Review Summary: They've still got it8 of 8 thought this review was well written
After a series of largely mediocre albums, decades old psychedelic rock band Hawkwind released another grand ode to space, drugs, and hard rock. The album takes on a largely more electronic sound than the classic ‘70s material, and through the wonders of modern production, the hard rock sound is easily more pronounced. The album is still wholly Hawkwind however, with distorted vocals, hazy, hard rocking riffs, and that smooth, mysterious feel that radiates from Hawkwind’s music, that entrances the listener and creates a strong desire to listen to the great music.
The album represents everything someone would come to expect from a classic Hawkwind album, the heavier tracks like the opener “Seasons,” and the excellent follower “The Hills Have Ears,” and those easily identifiable Hawkwind segues in the vein of “The Wizard Blew His Horn.” The acoustic “Mind Cut” at first sounds like something that could’ve been released by The Flaming Lips, and calls to mind “Five Stop Mother Superior Rain,” both of them being thoroughly enjoyable songs. “The Southern Cross” is easily one of the best tracks here, with synthesizers bounding about, serene flute in the background, and uniform entrancing drums throughout. This track and its succeeding counterpart “The Prophecy” are two perfect examples of the mind-attracting atmosphere that this album and Hawkwind in general are known for, however they are not even close to the only examples. The electronically fueled “The Drive By”, with its soaring guitar leads is yet another piece of evidence attesting to the quality of this album. Atmosphere is the biggest factor in this albums success, as well as the musical competence shown by Brock and the other members, with bouncing bass lines, great guitar solos, and mesmerizing drums, electronics, and vocals, not to mention the hard rock riffs that are often present.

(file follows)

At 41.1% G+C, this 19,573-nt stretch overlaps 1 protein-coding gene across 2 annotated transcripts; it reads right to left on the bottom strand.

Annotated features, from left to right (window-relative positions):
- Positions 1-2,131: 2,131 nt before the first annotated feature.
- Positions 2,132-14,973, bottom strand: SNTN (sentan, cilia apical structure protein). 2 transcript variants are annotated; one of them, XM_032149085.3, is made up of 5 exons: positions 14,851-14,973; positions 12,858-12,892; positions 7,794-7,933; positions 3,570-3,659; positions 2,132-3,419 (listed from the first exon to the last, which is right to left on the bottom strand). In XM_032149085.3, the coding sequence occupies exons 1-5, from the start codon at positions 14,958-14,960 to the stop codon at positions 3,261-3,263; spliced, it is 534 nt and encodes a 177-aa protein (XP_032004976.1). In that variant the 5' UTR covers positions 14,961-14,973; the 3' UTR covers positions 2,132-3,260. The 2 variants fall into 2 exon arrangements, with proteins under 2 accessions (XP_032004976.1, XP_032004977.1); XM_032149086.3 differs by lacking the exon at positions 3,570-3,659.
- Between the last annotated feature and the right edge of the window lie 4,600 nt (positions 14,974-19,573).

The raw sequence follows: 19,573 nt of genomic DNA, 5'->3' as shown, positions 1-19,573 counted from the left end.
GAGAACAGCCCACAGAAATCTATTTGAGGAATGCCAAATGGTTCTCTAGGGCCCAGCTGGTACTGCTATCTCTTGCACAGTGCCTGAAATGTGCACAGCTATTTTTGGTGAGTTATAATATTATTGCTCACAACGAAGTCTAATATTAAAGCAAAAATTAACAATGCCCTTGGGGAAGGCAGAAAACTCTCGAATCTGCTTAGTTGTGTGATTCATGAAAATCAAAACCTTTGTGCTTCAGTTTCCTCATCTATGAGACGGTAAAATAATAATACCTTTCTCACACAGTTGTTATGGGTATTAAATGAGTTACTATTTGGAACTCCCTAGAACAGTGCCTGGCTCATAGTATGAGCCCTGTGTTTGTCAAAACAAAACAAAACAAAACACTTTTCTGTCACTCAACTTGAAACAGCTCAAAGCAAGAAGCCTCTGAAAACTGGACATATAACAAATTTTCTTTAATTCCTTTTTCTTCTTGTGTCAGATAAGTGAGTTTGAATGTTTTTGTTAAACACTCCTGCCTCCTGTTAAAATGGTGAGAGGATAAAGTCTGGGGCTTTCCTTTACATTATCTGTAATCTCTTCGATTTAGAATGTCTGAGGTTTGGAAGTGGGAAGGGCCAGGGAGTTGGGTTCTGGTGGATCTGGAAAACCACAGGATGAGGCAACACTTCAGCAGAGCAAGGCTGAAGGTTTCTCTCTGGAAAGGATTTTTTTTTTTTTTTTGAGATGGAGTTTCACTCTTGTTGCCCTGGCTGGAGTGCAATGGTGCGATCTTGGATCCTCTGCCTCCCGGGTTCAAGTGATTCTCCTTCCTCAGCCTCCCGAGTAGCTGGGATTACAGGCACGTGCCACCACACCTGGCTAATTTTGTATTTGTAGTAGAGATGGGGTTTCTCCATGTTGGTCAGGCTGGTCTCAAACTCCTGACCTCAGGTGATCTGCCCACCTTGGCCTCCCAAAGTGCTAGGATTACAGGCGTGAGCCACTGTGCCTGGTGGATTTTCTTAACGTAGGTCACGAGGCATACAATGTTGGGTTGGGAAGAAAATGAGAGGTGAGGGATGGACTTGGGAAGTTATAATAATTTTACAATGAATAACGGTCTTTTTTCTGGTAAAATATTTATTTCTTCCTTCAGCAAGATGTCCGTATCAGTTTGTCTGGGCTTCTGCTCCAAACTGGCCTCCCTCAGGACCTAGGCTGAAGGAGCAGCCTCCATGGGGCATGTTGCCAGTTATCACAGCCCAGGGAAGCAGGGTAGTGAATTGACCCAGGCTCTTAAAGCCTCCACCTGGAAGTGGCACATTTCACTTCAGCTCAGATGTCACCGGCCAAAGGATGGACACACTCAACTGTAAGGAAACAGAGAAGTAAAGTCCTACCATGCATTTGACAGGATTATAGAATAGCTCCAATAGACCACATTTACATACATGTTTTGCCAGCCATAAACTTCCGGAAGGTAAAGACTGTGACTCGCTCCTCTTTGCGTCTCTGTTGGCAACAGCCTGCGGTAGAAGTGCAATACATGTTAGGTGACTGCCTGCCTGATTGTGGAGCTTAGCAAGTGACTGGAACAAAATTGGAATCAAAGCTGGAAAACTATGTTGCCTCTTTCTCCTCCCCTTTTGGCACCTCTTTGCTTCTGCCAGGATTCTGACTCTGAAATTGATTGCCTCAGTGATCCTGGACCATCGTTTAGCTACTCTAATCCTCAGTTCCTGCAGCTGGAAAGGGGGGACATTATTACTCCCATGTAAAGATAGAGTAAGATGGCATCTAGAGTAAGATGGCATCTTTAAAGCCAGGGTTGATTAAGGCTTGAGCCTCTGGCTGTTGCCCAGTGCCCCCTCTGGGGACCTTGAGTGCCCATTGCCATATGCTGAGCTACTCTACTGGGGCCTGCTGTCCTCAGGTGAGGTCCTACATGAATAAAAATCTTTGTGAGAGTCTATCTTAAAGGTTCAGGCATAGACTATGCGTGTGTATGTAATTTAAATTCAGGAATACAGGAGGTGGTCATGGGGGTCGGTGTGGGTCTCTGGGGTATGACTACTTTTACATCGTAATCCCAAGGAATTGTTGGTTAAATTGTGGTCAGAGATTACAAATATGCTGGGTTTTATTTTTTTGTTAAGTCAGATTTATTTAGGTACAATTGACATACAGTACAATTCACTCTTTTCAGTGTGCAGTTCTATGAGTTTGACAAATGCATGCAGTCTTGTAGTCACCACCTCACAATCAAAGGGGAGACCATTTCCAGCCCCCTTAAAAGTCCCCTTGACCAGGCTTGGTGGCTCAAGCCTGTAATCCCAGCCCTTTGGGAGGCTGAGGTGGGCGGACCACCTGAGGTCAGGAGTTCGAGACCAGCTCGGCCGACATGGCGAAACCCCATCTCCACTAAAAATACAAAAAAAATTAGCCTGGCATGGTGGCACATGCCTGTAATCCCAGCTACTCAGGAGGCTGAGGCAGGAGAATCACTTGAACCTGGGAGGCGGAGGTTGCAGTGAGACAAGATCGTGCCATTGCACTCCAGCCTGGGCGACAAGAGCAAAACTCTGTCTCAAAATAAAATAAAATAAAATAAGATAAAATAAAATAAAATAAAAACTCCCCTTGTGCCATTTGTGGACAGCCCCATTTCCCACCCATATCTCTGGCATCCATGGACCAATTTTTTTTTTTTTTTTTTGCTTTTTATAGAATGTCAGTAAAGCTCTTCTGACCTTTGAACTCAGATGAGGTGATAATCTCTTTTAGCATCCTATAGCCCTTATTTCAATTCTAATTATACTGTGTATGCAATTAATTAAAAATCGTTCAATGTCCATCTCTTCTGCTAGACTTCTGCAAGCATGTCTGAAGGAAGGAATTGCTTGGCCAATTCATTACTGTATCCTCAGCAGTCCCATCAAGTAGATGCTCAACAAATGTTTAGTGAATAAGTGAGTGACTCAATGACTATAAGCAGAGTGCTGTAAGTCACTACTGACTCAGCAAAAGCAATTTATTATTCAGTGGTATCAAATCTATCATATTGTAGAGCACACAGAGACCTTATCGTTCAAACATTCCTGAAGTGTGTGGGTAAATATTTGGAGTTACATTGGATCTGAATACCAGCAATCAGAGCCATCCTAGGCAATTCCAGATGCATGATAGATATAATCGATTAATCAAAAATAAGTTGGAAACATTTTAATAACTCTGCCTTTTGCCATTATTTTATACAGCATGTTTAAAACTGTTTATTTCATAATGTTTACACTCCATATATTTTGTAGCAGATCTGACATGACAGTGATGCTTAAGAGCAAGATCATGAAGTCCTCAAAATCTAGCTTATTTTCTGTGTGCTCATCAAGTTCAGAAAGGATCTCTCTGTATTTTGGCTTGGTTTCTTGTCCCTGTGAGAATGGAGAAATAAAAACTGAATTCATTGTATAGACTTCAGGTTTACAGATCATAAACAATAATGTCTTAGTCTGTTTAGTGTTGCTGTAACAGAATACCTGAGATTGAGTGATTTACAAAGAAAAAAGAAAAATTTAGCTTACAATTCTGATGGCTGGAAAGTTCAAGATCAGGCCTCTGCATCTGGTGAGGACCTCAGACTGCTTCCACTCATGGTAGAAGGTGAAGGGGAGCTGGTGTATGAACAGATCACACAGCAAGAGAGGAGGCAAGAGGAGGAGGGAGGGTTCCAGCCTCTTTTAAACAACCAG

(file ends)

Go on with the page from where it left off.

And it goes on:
As many people are regarding albums released by bands past their prime, I was initially skeptical coming into this album partially because it sounded a bit cheesy at parts, but this is a '70s band and what were the '70s if not a bit cheesy?. Late-career releases range from awful through mediocre and sometimes manage to still impress, as this album does. At first it sounds like a band releasing outdated music in a new period in time (an aspect of music which yields many inconsistent results), but then immersion in the amazing atmosphere provided by this album proves that it doesn’t matter if this is outdated, because this is Hawkwind, and most importantly this is Hawkwind showing the world that they still have what it takes to make great music.